# [Liwg-core] A possible unintended (and bad!) consequence of the P1 modification

Bill Sacks sacks at ucar.edu
Wed Dec 5 10:09:37 MST 2018

```Hi all,

While writing my commit message documenting the P1 modification (in cold
temperatures, make rain run off rather than converting it to snow), I
realized a possible unintended consequence: The rain-snow repartitioning
has two purposes:

(1) Downscaling to elevation classes: changing the balance between rain
and snow for different elevation classes

(2) Correcting problems in CAM

We've been focused on (2), but I don't remember hearing any discussion
of the implications for (1), and I'm wondering if that is an unintended
consequence of this change.

For example, imagine a grid cell where CAM is generating rain at a grid
cell mean near-surface temperature of 3°C; CAM's topographic height here
is 1000 m. On the CLM side, we have two elevation classes, one at 0 m
(50% of grid cell) and one at 2000 m (50% of grid cell). In the 2000 m
elevation class, the downscaled temperature will be –3°C. This will
result in all rain being converted to snow.

However, with the new formulation, in the higher elevation class, rather
than receiving precipitation in the form of snow, it would instead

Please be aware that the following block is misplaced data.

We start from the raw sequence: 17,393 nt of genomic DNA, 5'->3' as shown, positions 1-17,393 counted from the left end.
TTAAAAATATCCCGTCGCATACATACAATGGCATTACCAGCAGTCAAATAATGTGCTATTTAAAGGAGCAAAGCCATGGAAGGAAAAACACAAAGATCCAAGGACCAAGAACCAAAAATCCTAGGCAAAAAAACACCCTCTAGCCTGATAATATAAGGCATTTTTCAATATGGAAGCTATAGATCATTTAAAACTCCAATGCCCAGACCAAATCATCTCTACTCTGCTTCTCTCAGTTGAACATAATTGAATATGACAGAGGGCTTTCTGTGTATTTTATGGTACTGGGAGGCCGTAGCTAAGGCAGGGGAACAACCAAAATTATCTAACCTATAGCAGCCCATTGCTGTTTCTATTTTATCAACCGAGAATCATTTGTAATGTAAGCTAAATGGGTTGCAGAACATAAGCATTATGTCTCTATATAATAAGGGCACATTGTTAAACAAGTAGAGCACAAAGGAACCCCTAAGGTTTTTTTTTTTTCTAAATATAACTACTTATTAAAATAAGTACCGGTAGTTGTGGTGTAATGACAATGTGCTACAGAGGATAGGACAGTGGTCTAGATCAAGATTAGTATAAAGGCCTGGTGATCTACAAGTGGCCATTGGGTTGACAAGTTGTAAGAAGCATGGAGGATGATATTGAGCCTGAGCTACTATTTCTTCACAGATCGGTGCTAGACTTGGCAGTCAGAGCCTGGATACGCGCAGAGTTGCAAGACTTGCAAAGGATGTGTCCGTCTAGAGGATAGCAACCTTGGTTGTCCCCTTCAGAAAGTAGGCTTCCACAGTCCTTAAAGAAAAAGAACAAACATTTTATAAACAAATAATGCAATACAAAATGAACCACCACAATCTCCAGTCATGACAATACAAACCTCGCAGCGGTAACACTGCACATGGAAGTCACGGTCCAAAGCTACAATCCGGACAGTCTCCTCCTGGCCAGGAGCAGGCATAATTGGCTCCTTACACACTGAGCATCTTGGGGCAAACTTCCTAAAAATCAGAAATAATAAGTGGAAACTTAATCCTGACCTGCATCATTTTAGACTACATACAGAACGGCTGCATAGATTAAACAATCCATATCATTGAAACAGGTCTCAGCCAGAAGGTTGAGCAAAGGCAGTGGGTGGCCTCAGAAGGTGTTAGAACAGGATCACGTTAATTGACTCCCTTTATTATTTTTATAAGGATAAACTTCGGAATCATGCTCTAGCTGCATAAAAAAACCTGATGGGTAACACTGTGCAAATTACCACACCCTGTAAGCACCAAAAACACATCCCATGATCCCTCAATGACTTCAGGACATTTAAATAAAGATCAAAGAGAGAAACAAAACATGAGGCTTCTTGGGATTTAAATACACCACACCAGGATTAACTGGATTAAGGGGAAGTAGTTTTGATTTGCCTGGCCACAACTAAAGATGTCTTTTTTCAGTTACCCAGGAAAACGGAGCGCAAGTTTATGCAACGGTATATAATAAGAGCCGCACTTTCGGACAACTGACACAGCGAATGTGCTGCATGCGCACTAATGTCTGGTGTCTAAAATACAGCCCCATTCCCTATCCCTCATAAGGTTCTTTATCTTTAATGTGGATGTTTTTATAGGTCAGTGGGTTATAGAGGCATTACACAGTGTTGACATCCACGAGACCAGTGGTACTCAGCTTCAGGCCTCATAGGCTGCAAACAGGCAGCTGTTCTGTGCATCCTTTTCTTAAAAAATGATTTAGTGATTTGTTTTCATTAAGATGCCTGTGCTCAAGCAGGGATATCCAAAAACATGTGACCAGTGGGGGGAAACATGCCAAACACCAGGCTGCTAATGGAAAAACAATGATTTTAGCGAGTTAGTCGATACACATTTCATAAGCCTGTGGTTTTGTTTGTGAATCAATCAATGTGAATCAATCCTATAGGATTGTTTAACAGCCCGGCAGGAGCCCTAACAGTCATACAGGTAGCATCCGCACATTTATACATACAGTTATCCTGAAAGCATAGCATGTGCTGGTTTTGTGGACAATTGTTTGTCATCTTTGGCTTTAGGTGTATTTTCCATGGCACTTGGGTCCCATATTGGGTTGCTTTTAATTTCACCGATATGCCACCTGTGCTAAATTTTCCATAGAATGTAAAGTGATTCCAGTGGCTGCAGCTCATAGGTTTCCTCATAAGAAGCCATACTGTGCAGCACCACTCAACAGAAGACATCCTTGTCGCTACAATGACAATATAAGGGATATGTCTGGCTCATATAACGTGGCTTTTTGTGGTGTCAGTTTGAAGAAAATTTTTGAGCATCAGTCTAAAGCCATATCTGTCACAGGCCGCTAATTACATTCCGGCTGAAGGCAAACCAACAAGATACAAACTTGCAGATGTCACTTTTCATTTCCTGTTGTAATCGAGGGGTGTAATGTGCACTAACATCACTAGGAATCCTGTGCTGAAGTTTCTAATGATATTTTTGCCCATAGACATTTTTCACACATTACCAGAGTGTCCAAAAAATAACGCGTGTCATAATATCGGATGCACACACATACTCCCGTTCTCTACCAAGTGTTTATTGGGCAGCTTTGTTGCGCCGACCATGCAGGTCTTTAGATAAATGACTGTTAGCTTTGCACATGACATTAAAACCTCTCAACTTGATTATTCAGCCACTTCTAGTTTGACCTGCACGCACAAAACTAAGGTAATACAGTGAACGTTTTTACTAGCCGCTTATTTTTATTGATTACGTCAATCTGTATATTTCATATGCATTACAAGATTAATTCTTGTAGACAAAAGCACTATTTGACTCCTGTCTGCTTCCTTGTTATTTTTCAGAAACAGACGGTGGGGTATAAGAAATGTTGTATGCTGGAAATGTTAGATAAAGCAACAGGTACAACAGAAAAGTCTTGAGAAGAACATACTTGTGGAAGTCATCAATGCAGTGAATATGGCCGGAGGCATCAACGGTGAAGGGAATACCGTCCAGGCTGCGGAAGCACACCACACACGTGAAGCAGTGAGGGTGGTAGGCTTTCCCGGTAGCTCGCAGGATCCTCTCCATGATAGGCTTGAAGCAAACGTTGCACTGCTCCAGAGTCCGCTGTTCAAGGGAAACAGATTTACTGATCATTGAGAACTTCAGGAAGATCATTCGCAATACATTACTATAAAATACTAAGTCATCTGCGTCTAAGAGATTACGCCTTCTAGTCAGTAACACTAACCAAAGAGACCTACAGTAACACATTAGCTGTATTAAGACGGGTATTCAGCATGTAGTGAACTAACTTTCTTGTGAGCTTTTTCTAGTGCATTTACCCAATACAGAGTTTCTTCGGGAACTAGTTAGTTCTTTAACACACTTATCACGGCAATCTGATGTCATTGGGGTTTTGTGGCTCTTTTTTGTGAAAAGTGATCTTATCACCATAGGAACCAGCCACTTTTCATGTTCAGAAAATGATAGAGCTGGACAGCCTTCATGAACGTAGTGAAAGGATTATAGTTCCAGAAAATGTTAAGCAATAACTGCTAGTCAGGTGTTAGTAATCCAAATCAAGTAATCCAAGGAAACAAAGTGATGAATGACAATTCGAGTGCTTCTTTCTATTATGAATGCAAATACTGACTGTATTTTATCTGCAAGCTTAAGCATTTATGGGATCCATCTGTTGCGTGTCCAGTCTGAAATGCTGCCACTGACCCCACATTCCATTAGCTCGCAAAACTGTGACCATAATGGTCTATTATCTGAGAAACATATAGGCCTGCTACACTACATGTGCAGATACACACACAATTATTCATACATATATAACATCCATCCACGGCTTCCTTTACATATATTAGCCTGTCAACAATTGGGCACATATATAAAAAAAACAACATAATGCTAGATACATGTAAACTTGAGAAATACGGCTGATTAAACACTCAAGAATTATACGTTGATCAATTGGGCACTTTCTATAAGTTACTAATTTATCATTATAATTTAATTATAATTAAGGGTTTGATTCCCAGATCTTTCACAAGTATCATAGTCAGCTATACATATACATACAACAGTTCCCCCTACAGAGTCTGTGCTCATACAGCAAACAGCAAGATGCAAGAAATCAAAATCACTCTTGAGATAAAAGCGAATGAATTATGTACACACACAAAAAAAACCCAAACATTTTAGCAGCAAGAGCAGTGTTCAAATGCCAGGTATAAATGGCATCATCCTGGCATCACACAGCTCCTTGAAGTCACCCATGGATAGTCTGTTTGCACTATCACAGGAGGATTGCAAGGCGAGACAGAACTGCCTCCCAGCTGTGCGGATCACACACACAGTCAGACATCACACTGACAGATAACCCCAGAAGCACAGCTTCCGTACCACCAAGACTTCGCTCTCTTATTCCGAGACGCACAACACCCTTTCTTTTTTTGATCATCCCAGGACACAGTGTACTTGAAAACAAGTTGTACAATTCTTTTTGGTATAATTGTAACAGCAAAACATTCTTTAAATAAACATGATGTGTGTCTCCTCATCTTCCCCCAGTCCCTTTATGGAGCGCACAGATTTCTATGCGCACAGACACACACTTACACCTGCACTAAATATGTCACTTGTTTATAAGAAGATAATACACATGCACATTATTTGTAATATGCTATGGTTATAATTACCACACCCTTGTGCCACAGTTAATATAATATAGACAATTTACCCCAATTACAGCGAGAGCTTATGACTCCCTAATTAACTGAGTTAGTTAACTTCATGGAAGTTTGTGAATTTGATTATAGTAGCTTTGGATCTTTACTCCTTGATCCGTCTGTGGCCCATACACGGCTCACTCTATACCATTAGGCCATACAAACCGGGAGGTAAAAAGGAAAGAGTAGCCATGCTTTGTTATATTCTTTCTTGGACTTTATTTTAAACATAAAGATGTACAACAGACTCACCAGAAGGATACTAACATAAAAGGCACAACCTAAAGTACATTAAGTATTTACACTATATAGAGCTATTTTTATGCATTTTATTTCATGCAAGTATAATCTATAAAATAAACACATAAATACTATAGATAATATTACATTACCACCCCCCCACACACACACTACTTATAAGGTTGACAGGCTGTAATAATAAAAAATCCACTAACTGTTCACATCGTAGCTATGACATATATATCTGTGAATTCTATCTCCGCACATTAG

receive no precipitation! To me, this feels really bad, and really hard
to justify in a paper.

A possible way around this would be to separate pieces (1) and (2), with
an algorithm like this:

(a) Repartition grid cell mean precipitation using grid cell mean
atmospheric temperature. If this would result in rain-to-snow
conversion, instead make that amount run off.

(b) Downscale precipitation to columns, repartitioning using downscaled
column atmospheric temperatures. At this stage, any rain-to-snow
conversion would remain snow (as it has in the past).

I think it wouldn't be too hard to implement that algorithm: it would
probably take an extra day or two for me to implement and test. However,
there are a couple of issues that immediately come to mind:

(i) We use different parameters for the precipitation repartitioning
over glacier vs. non-glacier columns. In step (a), we are working on the
grid cell mean, so which parameters should we use?

(ii) This has the potential to give fairly different results from what
was tested for P1. In some instances (like the above example), we'll end
up with more snow; in other instances we could end up with less snow
than with the original P1 implementation.

Please let me know your thoughts on this.

Bill S
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